Friday, February 25, 2011

Not on the guest list? Send ’em a card

Even with a voice in DC through OOIDA’s government affairs office, professional truck drivers are still facing an uphill battle when it comes to an estimated $460 billion transportation bill that will be drafted and divvied up on Capitol Hill.

Congressional committees are drafting such a bill as we speak.

By creed and work ethic, truckers as a group are not out there seeking handouts as other transportation groups might be. At the same time, truckers do not want to get their pockets picked.

Many OOIDA members call or write to us to share their viewpoints or ask questions about laws, funding and regulations, and we always tell them they have a voice by contacting their lawmakers. A united voice gets more accomplished, and it’s more important than ever for professional truck drivers to be members of OOIDA.

When we heard that the U.S. House Transportation and Infrastructure Committee, chaired by Rep. John Mica, R-FL, was conducting a series of public hearings to gather input and drum up support for a comprehensive transportation bill, I wondered what role truckers would play in the discussion.

It didn’t take long after reading the lists of guest speakers at the hearings before I realized that truckers were not among them. Most of the discussion fell to local transportation leaders, business groups, chambers of commerce, rail and transit folks, and others that stand to gain more than they could possibly pay in to a new transportation plan.

“It looks to me that these things are being done largely underneath the radar,” OOIDA Executive Vice President Todd Spencer said Thursday, Feb. 24. “Virtually no one other than a select few are aware that they’re going on.”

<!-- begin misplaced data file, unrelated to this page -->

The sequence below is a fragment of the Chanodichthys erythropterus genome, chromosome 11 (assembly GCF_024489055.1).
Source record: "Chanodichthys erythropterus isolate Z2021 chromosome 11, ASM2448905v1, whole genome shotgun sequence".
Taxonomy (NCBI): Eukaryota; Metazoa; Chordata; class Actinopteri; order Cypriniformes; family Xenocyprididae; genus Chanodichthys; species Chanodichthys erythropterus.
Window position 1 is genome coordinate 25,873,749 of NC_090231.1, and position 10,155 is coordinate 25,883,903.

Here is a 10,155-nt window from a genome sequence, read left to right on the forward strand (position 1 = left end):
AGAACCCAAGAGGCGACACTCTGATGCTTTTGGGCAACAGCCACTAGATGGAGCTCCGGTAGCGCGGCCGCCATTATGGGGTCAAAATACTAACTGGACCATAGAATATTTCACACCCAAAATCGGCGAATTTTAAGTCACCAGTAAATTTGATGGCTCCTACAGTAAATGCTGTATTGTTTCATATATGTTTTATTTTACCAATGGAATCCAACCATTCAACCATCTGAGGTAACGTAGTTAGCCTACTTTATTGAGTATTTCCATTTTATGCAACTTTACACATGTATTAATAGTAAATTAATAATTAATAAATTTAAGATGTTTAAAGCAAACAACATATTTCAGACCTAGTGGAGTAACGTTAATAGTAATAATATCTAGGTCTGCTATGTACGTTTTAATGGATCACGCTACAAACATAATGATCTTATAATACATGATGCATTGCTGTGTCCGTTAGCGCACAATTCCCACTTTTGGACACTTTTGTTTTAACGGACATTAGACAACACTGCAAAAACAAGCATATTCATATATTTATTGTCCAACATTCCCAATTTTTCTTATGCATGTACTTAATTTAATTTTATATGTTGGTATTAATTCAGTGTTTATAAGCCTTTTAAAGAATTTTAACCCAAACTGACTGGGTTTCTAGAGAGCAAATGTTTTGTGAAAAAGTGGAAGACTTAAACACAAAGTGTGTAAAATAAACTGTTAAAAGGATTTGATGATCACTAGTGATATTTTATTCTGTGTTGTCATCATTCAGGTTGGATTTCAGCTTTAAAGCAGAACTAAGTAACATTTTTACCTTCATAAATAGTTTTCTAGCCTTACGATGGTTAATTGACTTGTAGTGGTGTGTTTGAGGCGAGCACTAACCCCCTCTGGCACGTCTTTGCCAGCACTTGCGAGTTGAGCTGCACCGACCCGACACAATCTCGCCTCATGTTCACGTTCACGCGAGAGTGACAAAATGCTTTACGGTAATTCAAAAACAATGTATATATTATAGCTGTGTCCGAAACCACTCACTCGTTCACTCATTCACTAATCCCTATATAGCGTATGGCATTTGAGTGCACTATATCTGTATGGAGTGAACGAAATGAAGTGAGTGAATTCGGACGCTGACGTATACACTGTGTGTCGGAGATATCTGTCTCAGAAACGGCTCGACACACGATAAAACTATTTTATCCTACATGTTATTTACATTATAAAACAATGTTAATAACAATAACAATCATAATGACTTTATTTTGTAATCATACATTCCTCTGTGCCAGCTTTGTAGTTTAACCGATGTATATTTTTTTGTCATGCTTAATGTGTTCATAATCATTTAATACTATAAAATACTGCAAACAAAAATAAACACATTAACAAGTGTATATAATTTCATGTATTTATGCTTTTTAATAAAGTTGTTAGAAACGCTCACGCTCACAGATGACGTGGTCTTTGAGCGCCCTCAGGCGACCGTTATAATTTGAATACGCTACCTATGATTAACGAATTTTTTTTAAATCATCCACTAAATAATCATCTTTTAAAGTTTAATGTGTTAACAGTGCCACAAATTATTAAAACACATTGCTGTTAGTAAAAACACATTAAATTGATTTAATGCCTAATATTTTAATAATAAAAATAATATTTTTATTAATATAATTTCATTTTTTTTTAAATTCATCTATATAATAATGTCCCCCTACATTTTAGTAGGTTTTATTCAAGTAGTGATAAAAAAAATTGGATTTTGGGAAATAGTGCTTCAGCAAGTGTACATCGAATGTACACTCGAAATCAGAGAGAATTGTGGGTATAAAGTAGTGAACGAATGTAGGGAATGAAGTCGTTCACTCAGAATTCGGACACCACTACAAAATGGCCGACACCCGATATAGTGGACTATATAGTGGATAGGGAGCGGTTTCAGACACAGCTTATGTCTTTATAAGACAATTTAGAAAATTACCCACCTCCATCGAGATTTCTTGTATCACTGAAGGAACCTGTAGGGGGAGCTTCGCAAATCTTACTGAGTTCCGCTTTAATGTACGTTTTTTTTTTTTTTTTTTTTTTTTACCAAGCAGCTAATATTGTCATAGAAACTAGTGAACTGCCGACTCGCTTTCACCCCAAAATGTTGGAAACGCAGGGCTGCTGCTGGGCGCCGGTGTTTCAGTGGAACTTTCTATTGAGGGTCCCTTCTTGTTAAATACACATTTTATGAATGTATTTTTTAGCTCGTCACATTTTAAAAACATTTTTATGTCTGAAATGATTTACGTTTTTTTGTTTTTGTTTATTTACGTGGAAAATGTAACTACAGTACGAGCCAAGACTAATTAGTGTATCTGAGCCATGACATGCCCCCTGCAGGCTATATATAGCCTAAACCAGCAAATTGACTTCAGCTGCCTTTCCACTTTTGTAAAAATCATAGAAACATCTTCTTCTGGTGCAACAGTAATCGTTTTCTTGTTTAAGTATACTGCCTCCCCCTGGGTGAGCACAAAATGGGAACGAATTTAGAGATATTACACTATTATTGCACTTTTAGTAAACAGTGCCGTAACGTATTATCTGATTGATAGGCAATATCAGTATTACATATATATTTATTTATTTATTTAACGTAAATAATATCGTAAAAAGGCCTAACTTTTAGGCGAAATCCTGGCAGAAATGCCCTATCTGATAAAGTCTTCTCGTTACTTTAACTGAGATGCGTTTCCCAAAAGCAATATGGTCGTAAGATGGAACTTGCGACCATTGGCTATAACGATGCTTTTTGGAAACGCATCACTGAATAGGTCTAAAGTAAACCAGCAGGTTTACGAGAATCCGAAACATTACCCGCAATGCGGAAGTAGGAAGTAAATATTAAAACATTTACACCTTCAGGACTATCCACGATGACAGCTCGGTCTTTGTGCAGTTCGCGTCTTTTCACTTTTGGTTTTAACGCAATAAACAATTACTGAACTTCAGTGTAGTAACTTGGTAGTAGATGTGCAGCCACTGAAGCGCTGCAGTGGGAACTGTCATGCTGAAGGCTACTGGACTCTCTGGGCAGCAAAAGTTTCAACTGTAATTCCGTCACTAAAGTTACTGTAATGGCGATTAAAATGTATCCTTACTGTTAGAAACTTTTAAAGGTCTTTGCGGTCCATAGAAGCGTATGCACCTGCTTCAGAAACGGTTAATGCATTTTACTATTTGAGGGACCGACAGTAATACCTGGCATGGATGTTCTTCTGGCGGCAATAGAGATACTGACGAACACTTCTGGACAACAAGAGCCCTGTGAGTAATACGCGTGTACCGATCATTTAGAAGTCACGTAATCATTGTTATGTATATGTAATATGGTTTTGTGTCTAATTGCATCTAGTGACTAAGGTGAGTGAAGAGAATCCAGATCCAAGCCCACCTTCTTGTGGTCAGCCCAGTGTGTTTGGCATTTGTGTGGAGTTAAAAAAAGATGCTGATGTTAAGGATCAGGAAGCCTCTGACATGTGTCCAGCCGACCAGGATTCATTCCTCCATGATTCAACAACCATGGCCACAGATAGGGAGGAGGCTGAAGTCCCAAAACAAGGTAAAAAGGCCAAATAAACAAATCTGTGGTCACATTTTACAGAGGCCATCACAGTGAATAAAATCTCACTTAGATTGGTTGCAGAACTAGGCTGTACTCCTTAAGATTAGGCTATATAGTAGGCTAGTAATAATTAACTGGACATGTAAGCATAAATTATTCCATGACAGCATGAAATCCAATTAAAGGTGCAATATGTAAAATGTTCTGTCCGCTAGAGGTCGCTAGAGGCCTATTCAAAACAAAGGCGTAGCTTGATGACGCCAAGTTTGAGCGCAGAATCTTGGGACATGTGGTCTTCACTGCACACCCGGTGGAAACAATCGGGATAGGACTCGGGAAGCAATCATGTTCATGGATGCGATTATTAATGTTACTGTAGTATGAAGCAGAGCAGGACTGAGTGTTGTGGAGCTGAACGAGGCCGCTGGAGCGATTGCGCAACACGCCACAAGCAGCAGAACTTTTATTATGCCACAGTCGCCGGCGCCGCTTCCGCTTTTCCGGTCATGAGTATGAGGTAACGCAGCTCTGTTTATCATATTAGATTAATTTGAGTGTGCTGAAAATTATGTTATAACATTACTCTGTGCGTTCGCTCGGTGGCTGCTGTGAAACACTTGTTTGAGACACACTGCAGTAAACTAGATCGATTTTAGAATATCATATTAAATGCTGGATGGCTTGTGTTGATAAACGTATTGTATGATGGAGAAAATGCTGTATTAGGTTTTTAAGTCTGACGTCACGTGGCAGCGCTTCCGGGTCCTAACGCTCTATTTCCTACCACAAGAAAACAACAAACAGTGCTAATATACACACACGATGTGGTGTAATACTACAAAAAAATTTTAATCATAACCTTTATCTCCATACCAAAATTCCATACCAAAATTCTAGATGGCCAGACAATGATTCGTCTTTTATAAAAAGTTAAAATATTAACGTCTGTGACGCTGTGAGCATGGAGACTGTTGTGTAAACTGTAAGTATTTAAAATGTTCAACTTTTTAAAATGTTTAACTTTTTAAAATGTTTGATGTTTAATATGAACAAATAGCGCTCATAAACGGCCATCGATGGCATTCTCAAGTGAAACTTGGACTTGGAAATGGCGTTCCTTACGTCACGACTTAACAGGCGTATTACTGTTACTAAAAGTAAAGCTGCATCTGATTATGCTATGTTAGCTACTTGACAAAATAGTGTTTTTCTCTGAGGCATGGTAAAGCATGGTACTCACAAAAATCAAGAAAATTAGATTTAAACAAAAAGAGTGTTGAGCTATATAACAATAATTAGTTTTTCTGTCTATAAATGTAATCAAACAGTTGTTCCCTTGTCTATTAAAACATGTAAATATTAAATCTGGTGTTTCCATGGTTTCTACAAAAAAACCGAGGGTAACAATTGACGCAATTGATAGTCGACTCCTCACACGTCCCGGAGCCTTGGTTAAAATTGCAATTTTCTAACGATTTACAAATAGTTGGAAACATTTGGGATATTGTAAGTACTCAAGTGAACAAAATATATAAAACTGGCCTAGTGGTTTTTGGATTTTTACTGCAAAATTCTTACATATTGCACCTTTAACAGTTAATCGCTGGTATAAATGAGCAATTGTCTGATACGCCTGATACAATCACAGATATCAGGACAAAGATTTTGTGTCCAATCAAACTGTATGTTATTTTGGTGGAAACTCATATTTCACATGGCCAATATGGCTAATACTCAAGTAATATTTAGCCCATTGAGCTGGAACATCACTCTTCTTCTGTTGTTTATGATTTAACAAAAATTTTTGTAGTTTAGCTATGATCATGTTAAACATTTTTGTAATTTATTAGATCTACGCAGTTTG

Truckers did attend some hearings and hopefully they got a chance to speak.

The reality is that many lawmakers view trucking as a cash cow that helps subsidize other programs. Just look at the disproportionate amount that truckers pay in to the Highway Trust Fund compared to other highway users. Then look at how much actually gets spent on roads and bridges that the Highway Trust Fund is supposed to support.

Truckers deserve to get something out of this bill, and it’s important for trucking as a whole to stand united. On many issues, professional drivers are up against corporate interests and big money, but there are victories to be had. We can’t afford to give up or let up on certain issues.

So what can you do? For starters, memorize the Capitol Switchboard number. It’s 202-224-3121. Be courteous but firm in your positions on the issues, whether it’s truck parking, infrastructure improvements, safety, speed limiters, EOBRs, toll roads, cross-border trucking, you name it. These things could all be part of the next transportation bill being drafted right now.

As far as the hearings go, the series did seem like a big dog and pony show largely based in the home districts of T&I Committee members, but these hearings were not a waste. Hopefully, the hearings opened some eyes to the mountain of work that needs to be accomplished before a transportation bill makes its way into law. Until the president’s signature is on the bottom line, you have a voice.

Wednesday, February 23, 2011

Daytona 500 – the real reason it’s on my calendar

The second or third Sunday in February are dates permanently circled on my calendar. I always like to watch the 500. More important is that late February means the worst of winter should be over and spring is just around the corner, which in turn gets me to thinking about events and places we got to see while out there trailer trucking.